Monday, July 16, 2012

The Newsoom, and more Congressional Votes

My wife and I have been watching the new HBO series, The Newsroom.  If you aren't able to watch it or haven't caught an episode, I will briefly summarize the direction of the show.

Jeff Daniels plays a cable news anchor, extremely successful up until the recent past when he let loose a tirade of unpleasant, but true, facts about the United States in response to a coed's question at a large university.  During this "epiphany", he imagines that he sees the face of a woman in the crowd holding up signs which encourage him to continue.  After a few weeks of forced vacation, he returns to find that his boss has hired his ex-lover, that very same woman in the crowd, to be his new executive producer.  (In a real quick scene at the end of the pilot episode, it is revealed that she was, indeed, in that audience with those signs.)

This new team, anchor and executive producer, are brought together to create a news show that hearkens back to the days when news was delivered by the giants, Huntley, Brinkley, Cronkite, etc.  Journalists, who, at the time, were trusted overwhelmingly by the American people to give them the facts, first, opinion, second.

As the show is an Aaron Sorkin production, famous for other works such as The West Wing, Charlie Wilson's War and Moneyball, is has a liberal or left leaning tilt, so some with a more conservative viewpoint may dismiss some of its topics, not withstanding the fact that the anchor is portrayed as a life-long Republican who is concerned about the lack of moderation from those far right elements of his party.

For instance, one of the shows concerns the tea party movement.  The anchor states that he was sympathetic to their original concern with the Wall Street bailouts, and the ballooning deficit.  But when he confronts a couple who started a tea party chapter in their town and asks them about the Koch Brothers, two extremely powerful and wealthy individuals who are known to be bankrolling tea party candidates throughout the country, they are portrayed as ignorant that so much money is flowing from the Kochs, seemingly in contrast to their belief that the tea party movement is soley of grassroots origin.

Anyway, I am enjoying the show as it mimics some of my concerns, and some of my conversations with moderate republicans who, I believe represent a bigger part of the party but whose voices are either silent or being suppressed by an extremely vocal minority.

The politics of the show aside, it is clear that today's news is dominated by a lust for ratings.  And, as ratings are driven by controversy, we now have a news media that is more worried about being first with a story rather than being correct.  A media driven by opinion first, facts second.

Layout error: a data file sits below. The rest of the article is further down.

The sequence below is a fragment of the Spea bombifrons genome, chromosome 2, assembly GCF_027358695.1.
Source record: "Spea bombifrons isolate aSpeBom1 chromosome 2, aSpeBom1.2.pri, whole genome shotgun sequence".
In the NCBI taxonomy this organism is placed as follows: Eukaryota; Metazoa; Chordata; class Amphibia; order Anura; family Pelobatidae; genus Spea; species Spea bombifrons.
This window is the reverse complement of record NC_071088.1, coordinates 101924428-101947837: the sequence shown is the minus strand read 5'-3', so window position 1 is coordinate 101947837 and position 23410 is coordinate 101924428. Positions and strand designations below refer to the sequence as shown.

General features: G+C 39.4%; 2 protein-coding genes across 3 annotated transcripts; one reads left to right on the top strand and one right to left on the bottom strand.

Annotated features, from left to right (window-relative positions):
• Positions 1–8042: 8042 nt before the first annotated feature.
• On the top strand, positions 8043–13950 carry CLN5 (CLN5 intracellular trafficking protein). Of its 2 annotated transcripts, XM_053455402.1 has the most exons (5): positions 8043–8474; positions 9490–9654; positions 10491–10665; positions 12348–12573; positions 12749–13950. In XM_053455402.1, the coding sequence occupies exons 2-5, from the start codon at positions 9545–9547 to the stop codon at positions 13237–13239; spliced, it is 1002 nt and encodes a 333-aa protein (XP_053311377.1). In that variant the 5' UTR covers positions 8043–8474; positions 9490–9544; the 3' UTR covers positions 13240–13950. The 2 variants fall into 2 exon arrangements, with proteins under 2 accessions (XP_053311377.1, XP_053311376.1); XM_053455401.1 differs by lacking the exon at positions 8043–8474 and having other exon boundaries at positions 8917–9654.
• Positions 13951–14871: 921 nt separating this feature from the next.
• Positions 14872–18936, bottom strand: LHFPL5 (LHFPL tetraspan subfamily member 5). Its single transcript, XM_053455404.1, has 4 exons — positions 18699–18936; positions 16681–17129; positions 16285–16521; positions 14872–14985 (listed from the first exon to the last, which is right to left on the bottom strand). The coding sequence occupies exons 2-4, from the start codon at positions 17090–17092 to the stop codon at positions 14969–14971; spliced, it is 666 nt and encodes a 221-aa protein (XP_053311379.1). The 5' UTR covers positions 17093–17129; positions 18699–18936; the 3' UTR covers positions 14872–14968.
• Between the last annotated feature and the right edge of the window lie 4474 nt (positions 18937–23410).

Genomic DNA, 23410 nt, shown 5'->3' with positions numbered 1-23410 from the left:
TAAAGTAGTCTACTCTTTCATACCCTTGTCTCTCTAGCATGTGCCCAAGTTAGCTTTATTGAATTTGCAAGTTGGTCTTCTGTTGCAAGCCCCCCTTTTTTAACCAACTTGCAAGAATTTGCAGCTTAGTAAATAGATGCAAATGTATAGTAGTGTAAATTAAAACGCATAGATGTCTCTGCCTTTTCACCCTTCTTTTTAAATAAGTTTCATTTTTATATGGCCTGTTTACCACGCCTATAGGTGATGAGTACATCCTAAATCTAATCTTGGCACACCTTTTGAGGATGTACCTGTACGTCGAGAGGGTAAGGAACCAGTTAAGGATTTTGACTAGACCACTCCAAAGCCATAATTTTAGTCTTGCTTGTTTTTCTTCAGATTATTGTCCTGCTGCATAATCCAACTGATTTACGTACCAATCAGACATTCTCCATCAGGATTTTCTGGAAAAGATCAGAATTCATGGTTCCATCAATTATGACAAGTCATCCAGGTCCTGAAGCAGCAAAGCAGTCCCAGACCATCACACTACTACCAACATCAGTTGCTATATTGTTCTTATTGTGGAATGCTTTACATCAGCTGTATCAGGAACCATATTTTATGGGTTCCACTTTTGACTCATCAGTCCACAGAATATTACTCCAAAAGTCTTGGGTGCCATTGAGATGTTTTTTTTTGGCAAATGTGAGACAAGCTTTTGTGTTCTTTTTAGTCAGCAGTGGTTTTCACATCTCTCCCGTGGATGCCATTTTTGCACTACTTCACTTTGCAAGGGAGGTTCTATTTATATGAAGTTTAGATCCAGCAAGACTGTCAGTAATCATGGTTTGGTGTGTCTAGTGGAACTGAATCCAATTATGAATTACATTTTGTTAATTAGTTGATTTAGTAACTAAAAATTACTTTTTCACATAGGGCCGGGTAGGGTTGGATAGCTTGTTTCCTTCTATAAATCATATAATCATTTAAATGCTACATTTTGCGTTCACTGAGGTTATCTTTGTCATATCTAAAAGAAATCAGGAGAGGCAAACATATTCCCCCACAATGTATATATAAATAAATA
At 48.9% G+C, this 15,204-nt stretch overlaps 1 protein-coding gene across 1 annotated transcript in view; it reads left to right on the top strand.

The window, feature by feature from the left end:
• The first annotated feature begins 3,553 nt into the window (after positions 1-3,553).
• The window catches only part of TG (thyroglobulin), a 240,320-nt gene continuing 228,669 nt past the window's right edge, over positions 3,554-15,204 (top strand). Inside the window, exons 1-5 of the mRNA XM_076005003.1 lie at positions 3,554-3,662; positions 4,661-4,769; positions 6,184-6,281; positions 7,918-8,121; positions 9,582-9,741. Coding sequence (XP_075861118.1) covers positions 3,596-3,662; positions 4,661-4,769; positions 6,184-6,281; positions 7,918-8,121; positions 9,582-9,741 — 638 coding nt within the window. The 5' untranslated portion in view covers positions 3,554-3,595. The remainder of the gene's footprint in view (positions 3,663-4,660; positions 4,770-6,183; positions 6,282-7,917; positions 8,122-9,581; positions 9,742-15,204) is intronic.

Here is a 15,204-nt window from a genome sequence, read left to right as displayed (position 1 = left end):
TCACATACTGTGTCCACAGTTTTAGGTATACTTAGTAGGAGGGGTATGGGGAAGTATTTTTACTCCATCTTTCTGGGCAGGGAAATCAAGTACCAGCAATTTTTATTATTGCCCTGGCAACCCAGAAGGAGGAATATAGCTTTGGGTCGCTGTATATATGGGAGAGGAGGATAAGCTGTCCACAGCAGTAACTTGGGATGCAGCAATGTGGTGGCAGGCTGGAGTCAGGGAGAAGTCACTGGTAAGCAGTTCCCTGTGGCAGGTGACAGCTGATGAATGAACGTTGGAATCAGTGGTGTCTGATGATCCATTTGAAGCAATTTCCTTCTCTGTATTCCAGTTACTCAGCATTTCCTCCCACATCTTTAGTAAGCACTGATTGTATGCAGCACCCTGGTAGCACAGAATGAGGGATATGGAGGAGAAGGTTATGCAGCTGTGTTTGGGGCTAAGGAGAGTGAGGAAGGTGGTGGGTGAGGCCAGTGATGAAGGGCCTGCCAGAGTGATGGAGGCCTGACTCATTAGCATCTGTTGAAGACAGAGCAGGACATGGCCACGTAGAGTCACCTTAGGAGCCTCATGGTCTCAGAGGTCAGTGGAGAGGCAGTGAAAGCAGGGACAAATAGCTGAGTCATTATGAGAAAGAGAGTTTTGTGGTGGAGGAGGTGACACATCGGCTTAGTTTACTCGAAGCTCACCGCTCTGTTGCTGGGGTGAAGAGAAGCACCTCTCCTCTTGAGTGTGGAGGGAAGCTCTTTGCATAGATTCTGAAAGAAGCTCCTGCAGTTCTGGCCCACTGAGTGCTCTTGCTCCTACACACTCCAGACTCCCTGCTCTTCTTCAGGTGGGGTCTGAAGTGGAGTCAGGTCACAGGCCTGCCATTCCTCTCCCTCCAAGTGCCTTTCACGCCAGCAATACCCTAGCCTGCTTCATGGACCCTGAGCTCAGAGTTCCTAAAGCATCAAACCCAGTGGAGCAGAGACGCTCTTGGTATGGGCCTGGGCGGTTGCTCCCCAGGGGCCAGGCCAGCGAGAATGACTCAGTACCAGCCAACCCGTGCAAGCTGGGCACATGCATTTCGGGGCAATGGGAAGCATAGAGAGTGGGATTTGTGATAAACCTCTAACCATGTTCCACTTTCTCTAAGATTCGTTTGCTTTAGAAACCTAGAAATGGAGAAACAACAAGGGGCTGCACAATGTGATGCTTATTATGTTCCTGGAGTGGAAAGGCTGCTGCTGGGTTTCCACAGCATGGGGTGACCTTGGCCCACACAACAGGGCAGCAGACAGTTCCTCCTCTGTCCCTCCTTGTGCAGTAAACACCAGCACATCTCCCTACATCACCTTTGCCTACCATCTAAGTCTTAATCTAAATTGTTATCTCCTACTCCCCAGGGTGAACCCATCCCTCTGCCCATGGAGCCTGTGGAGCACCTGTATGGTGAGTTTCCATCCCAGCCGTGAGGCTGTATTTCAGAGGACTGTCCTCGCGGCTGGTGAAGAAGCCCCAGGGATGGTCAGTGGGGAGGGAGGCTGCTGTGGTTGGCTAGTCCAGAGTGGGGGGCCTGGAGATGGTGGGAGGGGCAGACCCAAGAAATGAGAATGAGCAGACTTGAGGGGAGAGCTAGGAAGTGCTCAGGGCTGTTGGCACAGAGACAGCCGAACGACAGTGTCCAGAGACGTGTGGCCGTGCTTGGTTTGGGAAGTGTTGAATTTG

Speaking of facts, two of this past week's Hous of Representative votes were interesting.

The Republican controlled House voted, for the 32nd time I believe, to repeal the Affordable Care Act.  It was HR 6079.  (By the way, as an aside and despite what the far right ideologues will tell you, the Affordable Care Act was an attempt to make health care more accessible and more affordable, hence its name.  That is why those opposed to it call it Obamacare, as it is much easier to deride a law with a derogatory name than discuss its actual components). 

Anyway, the House voted 244-185 to repeal.  All Republicans voted to repeal, and a few Democrats joined them.  In our area, PA, NJ, DE, all GOP reps voted to repeal, all DEM reps voted against.  Of course, there is no chance that the bill will pass in the Senate so nothing will come of it. 

The more interesting vote came on a linked bill that would have discharged, or removed, any members who voted to repeal the Affordable Care Act (ACA) from their health care plan, a federal plan which provides many of the benefits, such as denial of coverage for pre-existing conditions, option for parents to include children up until age 26 on their plan, and lifetime caps of benefits paid by insurance companies.  The very same benefits that everyday Americans will lose with the repeal of ACA. 

In other words, all those people who are calling for our elected officials to have the same health care options as the rest of us, should be outraged at those reps who are not willing to "put their money where there mouth is".  The vote to require those reps to hit the open market for their insurance coverage was 188 to 245.  Virtually all GOP against, all DEMS for with a few exceptions.  Now, I am not naive enough to believe that the DEMS are all saints and the GOP sinners on this topic, but the fact remains that the voices most vocal against reforming our current health care system have a government provided health benefits package that protects them from all sorts of health insurance tricks to deny coverage and improve industry profit.

Which brings us back to the news.  Did you see the details of this vote on the news?  I read about it in the Philadelphia Inquirer.  Was it on Fox News?  Will Limbaugh or O'Reilly discuss it on their show?  Will anyone shout it from the highest mountain that our elected officials have a government sponsored health care plan (sounds sort of like socialism) that they think they deserve but which they are unwilling to help those who voted for them attain as well.  The servant, public in this case, saying no to those who elected them, the alleged master. 

Frankly, I believe that this "fact" should be part and parcel to every news or opinion show that debates health care.  Oh, thats right, I forgot, opinion first, facts second.

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